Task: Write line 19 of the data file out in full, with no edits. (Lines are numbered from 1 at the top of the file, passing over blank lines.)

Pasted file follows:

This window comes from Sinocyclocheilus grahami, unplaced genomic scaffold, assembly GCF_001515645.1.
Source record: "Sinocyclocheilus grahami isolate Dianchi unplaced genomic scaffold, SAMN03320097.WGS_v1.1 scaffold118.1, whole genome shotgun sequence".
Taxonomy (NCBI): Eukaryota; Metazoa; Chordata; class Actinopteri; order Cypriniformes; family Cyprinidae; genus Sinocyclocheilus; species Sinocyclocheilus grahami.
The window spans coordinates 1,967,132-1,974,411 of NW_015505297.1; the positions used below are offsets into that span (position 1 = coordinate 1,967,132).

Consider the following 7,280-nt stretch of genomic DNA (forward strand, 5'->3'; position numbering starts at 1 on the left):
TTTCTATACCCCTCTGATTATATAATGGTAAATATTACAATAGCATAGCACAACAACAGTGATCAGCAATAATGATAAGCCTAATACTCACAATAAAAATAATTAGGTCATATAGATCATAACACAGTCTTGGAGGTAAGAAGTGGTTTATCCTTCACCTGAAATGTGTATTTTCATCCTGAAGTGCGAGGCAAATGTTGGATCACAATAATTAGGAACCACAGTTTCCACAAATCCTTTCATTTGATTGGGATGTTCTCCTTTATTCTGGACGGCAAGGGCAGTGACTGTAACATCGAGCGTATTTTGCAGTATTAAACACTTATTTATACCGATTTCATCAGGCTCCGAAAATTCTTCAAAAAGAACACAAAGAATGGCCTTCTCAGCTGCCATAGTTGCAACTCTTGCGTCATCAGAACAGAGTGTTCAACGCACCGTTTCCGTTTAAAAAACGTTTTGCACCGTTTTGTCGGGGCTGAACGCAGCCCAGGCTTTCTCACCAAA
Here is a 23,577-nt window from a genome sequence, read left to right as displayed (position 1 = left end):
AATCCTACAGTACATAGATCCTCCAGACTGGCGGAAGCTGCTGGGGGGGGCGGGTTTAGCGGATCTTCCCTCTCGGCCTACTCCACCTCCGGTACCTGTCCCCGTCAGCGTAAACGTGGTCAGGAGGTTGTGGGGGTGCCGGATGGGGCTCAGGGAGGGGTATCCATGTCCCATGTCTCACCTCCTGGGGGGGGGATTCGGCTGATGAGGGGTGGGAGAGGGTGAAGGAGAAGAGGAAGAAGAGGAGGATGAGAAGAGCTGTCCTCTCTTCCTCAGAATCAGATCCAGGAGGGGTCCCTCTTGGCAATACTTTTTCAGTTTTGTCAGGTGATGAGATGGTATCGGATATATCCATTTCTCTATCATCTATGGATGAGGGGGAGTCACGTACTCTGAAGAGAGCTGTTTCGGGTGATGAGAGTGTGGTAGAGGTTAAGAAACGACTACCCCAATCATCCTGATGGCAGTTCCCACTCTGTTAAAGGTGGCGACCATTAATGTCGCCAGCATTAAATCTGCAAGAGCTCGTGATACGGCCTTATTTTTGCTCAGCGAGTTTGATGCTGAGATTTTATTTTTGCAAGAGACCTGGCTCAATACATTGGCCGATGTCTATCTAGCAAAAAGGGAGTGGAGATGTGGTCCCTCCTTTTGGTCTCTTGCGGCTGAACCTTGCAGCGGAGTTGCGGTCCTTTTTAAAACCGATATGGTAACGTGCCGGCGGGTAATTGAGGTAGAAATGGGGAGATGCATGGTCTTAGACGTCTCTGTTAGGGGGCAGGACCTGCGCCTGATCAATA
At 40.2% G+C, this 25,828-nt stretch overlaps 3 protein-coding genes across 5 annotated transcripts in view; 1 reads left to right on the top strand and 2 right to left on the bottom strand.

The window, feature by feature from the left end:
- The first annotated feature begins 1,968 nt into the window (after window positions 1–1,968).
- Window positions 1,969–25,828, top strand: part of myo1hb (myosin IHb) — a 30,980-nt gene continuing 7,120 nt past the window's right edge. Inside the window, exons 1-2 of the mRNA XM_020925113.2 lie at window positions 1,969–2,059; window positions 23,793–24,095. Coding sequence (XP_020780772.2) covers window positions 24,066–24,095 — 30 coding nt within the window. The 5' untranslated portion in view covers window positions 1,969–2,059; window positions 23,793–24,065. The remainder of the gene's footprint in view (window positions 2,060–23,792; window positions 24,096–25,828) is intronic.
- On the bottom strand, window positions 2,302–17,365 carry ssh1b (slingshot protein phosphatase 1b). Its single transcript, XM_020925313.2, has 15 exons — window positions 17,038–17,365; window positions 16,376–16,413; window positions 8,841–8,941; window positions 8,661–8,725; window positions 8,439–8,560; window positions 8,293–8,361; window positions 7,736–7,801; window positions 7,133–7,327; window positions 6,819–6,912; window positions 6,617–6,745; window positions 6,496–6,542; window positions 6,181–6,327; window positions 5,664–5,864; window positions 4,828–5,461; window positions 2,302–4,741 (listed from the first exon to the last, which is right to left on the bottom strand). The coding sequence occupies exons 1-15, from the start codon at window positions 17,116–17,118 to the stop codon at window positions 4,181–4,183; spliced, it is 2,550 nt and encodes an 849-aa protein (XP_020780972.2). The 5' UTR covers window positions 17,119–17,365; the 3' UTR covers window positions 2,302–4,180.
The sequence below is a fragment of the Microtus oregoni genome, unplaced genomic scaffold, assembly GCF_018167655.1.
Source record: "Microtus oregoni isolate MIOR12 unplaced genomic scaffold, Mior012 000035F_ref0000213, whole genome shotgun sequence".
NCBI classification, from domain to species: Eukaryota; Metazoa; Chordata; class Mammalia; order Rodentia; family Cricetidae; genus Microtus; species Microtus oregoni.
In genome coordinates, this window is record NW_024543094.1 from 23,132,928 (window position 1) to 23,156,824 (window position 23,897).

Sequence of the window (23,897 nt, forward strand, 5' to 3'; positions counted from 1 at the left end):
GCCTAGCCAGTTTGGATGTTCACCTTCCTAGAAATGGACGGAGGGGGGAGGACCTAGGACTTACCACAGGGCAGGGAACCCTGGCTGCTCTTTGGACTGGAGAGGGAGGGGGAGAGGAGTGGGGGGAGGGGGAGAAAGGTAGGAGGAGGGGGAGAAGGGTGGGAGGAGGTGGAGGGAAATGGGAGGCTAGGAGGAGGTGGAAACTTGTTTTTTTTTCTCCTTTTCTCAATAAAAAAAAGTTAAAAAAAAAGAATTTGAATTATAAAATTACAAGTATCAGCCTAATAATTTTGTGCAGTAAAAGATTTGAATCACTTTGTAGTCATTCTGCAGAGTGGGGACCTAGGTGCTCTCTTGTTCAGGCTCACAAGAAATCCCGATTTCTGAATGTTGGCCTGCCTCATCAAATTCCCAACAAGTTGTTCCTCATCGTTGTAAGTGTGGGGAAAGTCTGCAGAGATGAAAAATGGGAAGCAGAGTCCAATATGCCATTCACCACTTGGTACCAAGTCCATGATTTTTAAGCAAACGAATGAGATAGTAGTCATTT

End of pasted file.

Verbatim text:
GCCTAGCCAGTTTGGATGTTCACCTTCCTAGAAATGGACGGAGGGGGGAGGACCTAGGACTTACCACAGGGCAGGGAACCCTGGCTGCTCTTTGGACTGGAGAGGGAGGGGGAGAGGAGTGGGGGGAGGGGGAGAAAGGTAGGAGGAGGGGGAGAAGGGTGGGAGGAGGTGGAGGGAAATGGGAGGCTAGGAGGAGGTGGAAACTTGTTTTTTTTTCTCCTTTTCTCAATAAAAAAAAGTTAAAAAAAAAGAATTTGAATTATAAAATTACAAGTATCAGCCTAATAATTTTGTGCAGTAAAAGATTTGAATCACTTTGTAGTCATTCTGCAGAGTGGGGACCTAGGTGCTCTCTTGTTCAGGCTCACAAGAAATCCCGATTTCTGAATGTTGGCCTGCCTCATCAAATTCCCAACAAGTTGTTCCTCATCGTTGTAAGTGTGGGGAAAGTCTGCAGAGATGAAAAATGGGAAGCAGAGTCCAATATGCCATTCACCACTTGGTACCAAGTCCATGATTTTTAAGCAAACGAATGAGATAGTAGTCATTT